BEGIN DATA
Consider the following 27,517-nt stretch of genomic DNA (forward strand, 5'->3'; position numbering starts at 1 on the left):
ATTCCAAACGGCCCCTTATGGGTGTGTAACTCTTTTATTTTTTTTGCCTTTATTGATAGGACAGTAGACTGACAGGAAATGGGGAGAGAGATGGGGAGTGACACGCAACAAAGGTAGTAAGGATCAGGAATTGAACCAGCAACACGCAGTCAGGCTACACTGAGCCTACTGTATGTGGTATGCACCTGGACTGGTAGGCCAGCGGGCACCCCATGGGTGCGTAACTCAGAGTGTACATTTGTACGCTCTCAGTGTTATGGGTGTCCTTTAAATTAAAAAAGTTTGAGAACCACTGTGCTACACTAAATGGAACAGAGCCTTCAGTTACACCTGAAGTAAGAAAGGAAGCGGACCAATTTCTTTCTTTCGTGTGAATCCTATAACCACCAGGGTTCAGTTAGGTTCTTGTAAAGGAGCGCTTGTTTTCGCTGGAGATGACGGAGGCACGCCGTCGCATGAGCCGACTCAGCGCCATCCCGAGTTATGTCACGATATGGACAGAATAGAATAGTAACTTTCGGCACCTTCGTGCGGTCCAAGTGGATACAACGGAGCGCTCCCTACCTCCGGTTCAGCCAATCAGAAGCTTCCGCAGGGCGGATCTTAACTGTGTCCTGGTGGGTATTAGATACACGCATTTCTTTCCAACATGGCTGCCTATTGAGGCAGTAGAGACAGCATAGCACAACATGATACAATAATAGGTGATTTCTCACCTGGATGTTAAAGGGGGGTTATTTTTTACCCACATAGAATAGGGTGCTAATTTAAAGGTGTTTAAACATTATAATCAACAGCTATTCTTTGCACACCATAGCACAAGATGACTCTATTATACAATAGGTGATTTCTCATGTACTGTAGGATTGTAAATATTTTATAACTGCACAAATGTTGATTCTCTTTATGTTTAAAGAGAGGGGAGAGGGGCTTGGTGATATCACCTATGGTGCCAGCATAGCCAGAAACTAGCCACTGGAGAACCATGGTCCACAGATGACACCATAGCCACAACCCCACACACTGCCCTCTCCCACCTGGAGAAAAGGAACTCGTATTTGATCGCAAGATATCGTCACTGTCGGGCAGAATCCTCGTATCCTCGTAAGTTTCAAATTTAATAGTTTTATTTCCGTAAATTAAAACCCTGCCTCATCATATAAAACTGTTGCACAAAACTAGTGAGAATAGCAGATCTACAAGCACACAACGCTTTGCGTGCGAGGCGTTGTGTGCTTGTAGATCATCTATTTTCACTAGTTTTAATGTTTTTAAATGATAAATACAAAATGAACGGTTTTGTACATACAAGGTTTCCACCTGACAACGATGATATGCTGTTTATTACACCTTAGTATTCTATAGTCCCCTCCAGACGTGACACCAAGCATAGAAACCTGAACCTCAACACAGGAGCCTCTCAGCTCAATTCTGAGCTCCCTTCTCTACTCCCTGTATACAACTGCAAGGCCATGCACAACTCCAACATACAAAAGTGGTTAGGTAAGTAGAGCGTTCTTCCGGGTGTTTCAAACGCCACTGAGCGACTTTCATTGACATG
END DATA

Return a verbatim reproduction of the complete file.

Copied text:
Consider the following 27,517-nt stretch of genomic DNA (forward strand, 5'->3'; position numbering starts at 1 on the left):
ATTCCAAACGGCCCCTTATGGGTGTGTAACTCTTTTATTTTTTTTGCCTTTATTGATAGGACAGTAGACTGACAGGAAATGGGGAGAGAGATGGGGAGTGACACGCAACAAAGGTAGTAAGGATCAGGAATTGAACCAGCAACACGCAGTCAGGCTACACTGAGCCTACTGTATGTGGTATGCACCTGGACTGGTAGGCCAGCGGGCACCCCATGGGTGCGTAACTCAGAGTGTACATTTGTACGCTCTCAGTGTTATGGGTGTCCTTTAAATTAAAAAAGTTTGAGAACCACTGTGCTACACTAAATGGAACAGAGCCTTCAGTTACACCTGAAGTAAGAAAGGAAGCGGACCAATTTCTTTCTTTCGTGTGAATCCTATAACCACCAGGGTTCAGTTAGGTTCTTGTAAAGGAGCGCTTGTTTTCGCTGGAGATGACGGAGGCACGCCGTCGCATGAGCCGACTCAGCGCCATCCCGAGTTATGTCACGATATGGACAGAATAGAATAGTAACTTTCGGCACCTTCGTGCGGTCCAAGTGGATACAACGGAGCGCTCCCTACCTCCGGTTCAGCCAATCAGAAGCTTCCGCAGGGCGGATCTTAACTGTGTCCTGGTGGGTATTAGATACACGCATTTCTTTCCAACATGGCTGCCTATTGAGGCAGTAGAGACAGCATAGCACAACATGATACAATAATAGGTGATTTCTCACCTGGATGTTAAAGGGGGGTTATTTTTTACCCACATAGAATAGGGTGCTAATTTAAAGGTGTTTAAACATTATAATCAACAGCTATTCTTTGCACACCATAGCACAAGATGACTCTATTATACAATAGGTGATTTCTCATGTACTGTAGGATTGTAAATATTTTATAACTGCACAAATGTTGATTCTCTTTATGTTTAAAGAGAGGGGAGAGGGGCTTGGTGATATCACCTATGGTGCCAGCATAGCCAGAAACTAGCCACTGGAGAACCATGGTCCACAGATGACACCATAGCCACAACCCCACACACTGCCCTCTCCCACCTGGAGAAAAGGAACTCGTATTTGATCGCAAGATATCGTCACTGTCGGGCAGAATCCTCGTATCCTCGTAAGTTTCAAATTTAATAGTTTTATTTCCGTAAATTAAAACCCTGCCTCATCATATAAAACTGTTGCACAAAACTAGTGAGAATAGCAGATCTACAAGCACACAACGCTTTGCGTGCGAGGCGTTGTGTGCTTGTAGATCATCTATTTTCACTAGTTTTAATGTTTTTAAATGATAAATACAAAATGAACGGTTTTGTACATACAAGGTTTCCACCTGACAACGATGATATGCTGTTTATTACACCTTAGTATTCTATAGTCCCCTCCAGACGTGACACCAAGCATAGAAACCTGAACCTCAACACAGGAGCCTCTCAGCTCAATTCTGAGCTCCCTTCTCTACTCCCTGTATACAACTGCAAGGCCATGCACAACTCCAACATACAAAAGTGGTTAGGTAAGTAGAGCGTTCTTCCGGGTGTTTCAAACGCCACTGAGCGACTTTCATTGACATG